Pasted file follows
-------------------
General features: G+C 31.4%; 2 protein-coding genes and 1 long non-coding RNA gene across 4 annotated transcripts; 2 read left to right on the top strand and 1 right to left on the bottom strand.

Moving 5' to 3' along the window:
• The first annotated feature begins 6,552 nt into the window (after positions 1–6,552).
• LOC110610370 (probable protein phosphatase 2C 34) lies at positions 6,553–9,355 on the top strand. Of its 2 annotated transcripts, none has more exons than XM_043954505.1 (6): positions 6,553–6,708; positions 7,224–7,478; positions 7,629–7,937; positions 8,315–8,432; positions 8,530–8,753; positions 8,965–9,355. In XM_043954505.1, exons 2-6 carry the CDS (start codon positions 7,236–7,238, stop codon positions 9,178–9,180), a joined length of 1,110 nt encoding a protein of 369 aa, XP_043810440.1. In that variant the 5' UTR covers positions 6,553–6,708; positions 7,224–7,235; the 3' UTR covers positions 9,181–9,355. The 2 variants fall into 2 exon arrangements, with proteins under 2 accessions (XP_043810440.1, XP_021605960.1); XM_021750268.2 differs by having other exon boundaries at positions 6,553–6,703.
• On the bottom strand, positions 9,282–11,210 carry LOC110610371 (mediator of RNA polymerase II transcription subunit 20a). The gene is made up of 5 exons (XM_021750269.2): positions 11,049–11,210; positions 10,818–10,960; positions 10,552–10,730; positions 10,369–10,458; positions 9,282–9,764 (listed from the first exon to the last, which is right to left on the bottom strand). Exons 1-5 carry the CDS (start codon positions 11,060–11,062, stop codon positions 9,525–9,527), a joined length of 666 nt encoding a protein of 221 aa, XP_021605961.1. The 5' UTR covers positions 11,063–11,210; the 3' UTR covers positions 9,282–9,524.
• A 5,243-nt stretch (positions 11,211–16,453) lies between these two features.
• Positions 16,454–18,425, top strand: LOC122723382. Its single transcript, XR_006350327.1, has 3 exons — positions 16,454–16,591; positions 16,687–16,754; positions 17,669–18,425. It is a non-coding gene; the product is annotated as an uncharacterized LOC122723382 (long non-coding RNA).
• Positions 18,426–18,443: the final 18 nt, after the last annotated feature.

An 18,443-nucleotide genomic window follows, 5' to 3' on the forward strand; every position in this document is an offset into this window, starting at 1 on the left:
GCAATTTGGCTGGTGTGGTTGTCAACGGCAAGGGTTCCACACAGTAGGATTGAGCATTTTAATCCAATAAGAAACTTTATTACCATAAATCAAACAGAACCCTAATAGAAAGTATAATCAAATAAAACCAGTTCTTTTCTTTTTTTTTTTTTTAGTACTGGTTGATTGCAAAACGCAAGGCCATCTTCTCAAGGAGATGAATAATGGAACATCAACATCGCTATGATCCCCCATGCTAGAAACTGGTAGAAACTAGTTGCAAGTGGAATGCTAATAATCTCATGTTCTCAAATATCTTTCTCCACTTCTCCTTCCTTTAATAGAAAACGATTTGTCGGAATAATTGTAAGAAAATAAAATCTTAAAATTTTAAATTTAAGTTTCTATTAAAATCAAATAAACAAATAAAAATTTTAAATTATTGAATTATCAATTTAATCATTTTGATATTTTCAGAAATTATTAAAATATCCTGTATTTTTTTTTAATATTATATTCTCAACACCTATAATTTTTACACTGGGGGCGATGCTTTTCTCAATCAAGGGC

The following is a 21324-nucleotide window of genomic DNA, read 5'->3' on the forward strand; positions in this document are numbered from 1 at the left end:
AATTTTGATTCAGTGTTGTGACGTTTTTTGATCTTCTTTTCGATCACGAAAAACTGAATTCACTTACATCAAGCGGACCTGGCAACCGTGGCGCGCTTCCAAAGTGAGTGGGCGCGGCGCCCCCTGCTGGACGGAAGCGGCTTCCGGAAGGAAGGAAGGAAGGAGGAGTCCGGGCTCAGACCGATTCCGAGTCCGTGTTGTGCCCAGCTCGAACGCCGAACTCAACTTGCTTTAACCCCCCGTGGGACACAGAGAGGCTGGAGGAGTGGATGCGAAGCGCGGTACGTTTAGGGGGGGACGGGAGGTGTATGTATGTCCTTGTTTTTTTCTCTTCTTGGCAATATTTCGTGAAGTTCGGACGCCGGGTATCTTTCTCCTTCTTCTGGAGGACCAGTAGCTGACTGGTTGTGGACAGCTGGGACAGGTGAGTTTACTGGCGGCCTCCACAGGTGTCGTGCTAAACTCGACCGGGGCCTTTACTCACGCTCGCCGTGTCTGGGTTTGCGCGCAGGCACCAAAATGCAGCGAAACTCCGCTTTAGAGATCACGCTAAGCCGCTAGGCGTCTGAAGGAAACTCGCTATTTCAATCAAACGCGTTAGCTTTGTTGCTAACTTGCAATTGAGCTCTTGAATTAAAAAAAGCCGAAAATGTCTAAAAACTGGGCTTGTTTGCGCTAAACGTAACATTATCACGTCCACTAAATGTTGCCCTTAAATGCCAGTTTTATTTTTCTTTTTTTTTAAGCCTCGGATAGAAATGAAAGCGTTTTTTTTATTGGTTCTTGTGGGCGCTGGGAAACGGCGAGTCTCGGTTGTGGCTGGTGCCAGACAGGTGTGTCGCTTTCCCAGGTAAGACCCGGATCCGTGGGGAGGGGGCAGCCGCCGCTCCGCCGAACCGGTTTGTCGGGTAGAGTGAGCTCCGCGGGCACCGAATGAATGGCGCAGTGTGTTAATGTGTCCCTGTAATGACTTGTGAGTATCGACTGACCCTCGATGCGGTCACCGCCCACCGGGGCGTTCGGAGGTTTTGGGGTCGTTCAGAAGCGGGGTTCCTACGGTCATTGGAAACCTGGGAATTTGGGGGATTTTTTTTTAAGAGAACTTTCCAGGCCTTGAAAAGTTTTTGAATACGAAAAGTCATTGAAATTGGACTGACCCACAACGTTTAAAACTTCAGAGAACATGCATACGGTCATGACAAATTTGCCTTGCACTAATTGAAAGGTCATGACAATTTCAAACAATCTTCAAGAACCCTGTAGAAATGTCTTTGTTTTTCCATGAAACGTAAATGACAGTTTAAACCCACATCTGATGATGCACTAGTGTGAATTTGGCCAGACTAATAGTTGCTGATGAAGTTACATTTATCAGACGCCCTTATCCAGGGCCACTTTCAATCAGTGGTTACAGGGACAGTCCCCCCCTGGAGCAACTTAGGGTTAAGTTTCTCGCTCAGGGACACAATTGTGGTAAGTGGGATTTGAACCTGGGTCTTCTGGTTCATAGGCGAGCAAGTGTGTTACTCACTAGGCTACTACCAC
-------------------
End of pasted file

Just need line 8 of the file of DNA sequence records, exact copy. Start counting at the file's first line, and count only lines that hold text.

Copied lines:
• Positions 18,426–18,443: the final 18 nt, after the last annotated feature.